- The Reserve Bank has kept the cash rate at 10 basis points - or 0.1%
- This is despite increased economic activity and job shortages
- Half of experts surveyed by Finder believe the rate will rise next year
Unsurprisingly, the Reserve Bank of Australia (RBA) announced today it is keeping rates on hold.
This comes at a mixed time for the Australian housing market, where house prices are showing some signs of cooling down – especially in the Sydney market where the auction clearance rate has declined amid record-high auction volumes.
Nonetheless, property prices are still increasing, with lenders and banks already increasing rates out of cycle.
More broadly the economy is bouncing back after prolonged Melbourne and Sydney lockdowns – the September quarter was one of the sharpest declines on record – and job vacancies are on the rise.
However, wages are yet to increase to the level the RBA desires – once this occurs, we will be likely to see a rise in the cash rate from the record low level of 0.1%. This is despite widespread worker shortages and salary wars in the private sectors.
“Job advertisements are at an historically high level and there are reports of firms finding it difficult to hire workers,” said RBA Governor Philip Lowe in his post-meeting statement.
“Wages growth has picked up but, at the aggregate level, has only returned to the relatively low rates prevailing before the pandemic. A further pick-up in wages growth is expected as the labour market tightens.”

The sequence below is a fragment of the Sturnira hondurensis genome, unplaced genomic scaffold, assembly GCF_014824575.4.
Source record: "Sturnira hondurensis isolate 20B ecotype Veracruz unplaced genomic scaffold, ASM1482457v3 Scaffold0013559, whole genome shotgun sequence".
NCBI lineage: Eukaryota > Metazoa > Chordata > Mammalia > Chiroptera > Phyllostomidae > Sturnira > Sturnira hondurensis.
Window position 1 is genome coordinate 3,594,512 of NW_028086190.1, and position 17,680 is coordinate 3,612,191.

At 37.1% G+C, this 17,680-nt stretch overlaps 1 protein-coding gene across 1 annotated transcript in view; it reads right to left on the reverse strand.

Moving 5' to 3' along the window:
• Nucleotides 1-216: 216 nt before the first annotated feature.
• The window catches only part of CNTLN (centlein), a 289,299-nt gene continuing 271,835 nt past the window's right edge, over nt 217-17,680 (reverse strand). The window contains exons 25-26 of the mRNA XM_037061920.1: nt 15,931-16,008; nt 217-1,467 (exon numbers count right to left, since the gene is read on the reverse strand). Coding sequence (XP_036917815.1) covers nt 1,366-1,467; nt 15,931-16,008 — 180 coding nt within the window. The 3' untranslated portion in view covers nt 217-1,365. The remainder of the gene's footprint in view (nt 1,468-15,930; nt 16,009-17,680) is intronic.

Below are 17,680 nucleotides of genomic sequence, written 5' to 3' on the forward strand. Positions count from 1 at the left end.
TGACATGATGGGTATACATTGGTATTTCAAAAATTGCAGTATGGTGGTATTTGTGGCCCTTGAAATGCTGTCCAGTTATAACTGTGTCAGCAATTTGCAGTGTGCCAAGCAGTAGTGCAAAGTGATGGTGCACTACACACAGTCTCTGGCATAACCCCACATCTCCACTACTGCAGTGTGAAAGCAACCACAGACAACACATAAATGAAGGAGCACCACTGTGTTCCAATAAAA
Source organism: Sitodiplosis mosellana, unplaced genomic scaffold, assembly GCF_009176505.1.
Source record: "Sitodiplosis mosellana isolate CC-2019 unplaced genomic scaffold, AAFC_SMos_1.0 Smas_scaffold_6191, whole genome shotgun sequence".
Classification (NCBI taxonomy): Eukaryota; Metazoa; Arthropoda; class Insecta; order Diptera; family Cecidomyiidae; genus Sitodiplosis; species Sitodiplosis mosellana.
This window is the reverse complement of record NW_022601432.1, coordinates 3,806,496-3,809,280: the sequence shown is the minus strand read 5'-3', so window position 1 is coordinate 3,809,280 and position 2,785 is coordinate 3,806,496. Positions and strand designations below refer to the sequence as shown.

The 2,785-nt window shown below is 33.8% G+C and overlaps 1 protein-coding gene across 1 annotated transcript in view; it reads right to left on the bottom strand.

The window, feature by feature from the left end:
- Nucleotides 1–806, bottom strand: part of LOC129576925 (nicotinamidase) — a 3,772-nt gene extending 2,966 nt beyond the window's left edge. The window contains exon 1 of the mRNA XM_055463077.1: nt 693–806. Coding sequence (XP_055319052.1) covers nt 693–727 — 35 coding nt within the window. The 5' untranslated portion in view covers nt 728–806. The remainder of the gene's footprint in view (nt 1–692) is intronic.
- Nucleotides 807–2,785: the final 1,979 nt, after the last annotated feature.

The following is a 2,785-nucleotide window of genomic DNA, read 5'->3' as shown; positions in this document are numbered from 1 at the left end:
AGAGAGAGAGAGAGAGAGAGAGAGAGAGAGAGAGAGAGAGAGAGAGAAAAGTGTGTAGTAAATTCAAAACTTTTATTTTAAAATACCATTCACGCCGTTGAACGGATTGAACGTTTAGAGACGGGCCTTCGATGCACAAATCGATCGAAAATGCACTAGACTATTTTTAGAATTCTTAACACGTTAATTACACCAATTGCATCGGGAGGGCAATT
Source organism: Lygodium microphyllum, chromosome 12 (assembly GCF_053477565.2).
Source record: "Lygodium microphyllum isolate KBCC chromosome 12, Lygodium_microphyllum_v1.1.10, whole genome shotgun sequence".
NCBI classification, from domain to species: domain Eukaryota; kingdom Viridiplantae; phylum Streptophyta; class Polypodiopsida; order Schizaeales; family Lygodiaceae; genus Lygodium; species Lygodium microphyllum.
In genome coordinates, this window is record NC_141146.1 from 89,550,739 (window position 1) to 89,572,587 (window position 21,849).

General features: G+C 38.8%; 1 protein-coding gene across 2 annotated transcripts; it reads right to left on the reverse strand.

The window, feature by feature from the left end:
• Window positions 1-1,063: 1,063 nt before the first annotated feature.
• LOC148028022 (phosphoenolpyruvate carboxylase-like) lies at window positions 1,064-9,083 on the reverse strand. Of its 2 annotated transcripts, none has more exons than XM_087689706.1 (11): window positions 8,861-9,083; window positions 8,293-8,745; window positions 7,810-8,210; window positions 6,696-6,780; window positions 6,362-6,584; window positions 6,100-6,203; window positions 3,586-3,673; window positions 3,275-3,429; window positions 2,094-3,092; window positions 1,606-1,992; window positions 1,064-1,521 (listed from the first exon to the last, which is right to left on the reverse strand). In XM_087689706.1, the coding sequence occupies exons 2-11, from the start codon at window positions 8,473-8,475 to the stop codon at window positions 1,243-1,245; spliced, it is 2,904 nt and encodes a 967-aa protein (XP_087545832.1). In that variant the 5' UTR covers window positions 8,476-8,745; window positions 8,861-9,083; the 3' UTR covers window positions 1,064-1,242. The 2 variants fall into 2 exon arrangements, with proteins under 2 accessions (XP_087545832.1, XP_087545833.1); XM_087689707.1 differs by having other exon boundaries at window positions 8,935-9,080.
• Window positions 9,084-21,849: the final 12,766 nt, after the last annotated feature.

Rate rise next year or 2024?
While Dr Lowe has been adamant the rate won’t increase until 2024 at the earliest, sentiment is changing, with Dr Lowe dropping the “until 2024” indicator, now only noting the cash rate would increase when inflation is “sustainability within the 2% to 3% target range.”
A survey of economists conducted by Finder found that almost half (46%) expect a cash rate rise in 2022.
“Only a few months ago, there was little expectation of any movement until 2023. Now half of the experts are predicting a rise next year,” said Finder’s head of consumer research, Graham Cooke.
“Those who think their rate will stay low just because the cash rate is holding would be wise to be prepared for an out-of-cycle hike,” Cooke said.
“Although there is uncertainty around the new Omicron variant – assuming vaccines and boosters are effective for Omicron, the recovery should continue and higher rates should be expected through financial year 22/23,” added David Roberston of Bendigo Bank.